Thank you so much for joining us! Can you share the most interesting story that happened to you since you began your career?

Good question. It’s tough to find the “most” interesting story of all time. But there is one that comes to mind from 2017. Adomni had just launched its online buying platform the year prior. It was ready to showcase how easy the process was to buy billboards and demonstrate the platform’s ability to handle high volumes of campaigns.

As Valentine’s Day was fast approaching, the marketing team said, “What if we made it possible for anyone to book a billboard to put up their own Valentine’s Day message to their loved ones?” While the type of buyer of billboard ads wasn’t the target market for Adomni, it thought it would be interesting to see how many people, who have never bought billboards in the past, would try it. If they could do it, anyone could.

Less than a week before Valentine’s Day, the company issued a local press release to let the media know about the promotion. The press release got picked up by the largest newspaper in Las Vegas and, before long, over 640 different people had created a billboard ad and made a booking. On Valentine’s Day, as hundreds of couples flocked to the billboards to see their ad on a 48-foot screen, traffic was blocked, selfies were in full force, social media was lighting up and, eventually, the local news caught wind of it and news trucks started rolling up. It was both a fun promotion and a validator that the process to buy billboards can be made easy and achievable for anyone.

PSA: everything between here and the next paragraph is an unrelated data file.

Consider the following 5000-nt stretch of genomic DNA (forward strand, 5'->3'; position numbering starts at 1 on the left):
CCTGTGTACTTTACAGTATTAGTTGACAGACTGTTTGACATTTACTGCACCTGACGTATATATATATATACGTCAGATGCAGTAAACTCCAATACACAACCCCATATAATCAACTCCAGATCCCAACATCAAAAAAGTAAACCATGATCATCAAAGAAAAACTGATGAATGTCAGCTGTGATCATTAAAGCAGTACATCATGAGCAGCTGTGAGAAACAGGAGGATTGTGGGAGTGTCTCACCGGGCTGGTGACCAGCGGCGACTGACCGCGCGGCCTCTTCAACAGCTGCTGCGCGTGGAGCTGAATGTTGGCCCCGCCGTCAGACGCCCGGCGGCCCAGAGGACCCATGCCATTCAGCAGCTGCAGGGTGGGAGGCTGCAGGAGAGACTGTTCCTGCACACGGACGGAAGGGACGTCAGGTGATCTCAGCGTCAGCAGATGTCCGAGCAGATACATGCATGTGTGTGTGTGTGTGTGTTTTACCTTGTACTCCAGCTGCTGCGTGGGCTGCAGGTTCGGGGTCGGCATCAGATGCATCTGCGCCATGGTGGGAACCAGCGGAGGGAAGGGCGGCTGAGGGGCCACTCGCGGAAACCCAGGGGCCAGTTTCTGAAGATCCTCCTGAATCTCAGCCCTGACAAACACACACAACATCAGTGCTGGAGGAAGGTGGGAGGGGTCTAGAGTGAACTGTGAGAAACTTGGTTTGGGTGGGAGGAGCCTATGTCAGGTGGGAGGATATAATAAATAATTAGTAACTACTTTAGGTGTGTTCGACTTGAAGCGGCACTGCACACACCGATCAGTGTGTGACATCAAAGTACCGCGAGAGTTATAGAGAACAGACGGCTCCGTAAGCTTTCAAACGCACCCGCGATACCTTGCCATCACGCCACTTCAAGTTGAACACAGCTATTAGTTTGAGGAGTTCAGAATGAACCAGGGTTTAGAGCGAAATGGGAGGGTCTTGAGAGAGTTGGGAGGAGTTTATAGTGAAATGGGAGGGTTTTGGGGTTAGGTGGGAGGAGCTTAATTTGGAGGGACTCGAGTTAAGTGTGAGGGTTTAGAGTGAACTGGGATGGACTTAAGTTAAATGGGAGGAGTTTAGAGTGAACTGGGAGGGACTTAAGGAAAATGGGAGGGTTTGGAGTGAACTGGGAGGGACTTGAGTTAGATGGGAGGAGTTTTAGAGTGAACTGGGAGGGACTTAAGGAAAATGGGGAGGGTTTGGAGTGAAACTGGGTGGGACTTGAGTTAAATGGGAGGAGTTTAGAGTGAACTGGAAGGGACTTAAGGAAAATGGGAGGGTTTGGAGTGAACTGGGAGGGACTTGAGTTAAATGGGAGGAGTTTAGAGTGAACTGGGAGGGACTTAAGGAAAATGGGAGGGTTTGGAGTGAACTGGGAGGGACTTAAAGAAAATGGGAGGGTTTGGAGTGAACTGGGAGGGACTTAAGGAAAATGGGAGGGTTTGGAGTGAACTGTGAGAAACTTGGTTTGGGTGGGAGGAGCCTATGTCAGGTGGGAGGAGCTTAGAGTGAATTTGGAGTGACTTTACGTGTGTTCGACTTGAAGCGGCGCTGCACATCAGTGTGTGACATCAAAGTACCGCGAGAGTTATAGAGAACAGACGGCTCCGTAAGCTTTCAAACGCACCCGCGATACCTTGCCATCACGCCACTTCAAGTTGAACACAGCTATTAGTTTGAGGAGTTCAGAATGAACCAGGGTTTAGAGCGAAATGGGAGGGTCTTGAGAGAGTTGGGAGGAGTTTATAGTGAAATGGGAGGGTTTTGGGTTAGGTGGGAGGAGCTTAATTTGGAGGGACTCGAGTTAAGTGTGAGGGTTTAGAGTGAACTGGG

Can you tell us about your “Big Idea That Might Change the World”?

We believe that the next great advertising channel is the real world; specifically, digital screens that are popping up all around us. Over 70 percent of our waking time is spent out of our home. Much of that time is spent traveling between places or in areas that feature digital screens. As digital screens have become less expensive, they have also become more ubiquitous − from roadside billboards to screens in retail stores, bars/restaurants, gas stations and office buildings. At the same time, anonymous mobile data is unlocking new opportunities to understand audience behavior and patterns. Adomni’s big idea is to connect the dots for advertisers and media owners (publishers) by providing an easy online platform to target audiences or locations and launch better advertising campaigns. Advertisers will have the same level of ease and convenience as booking a property on Airbnb or hailing an Uber ride.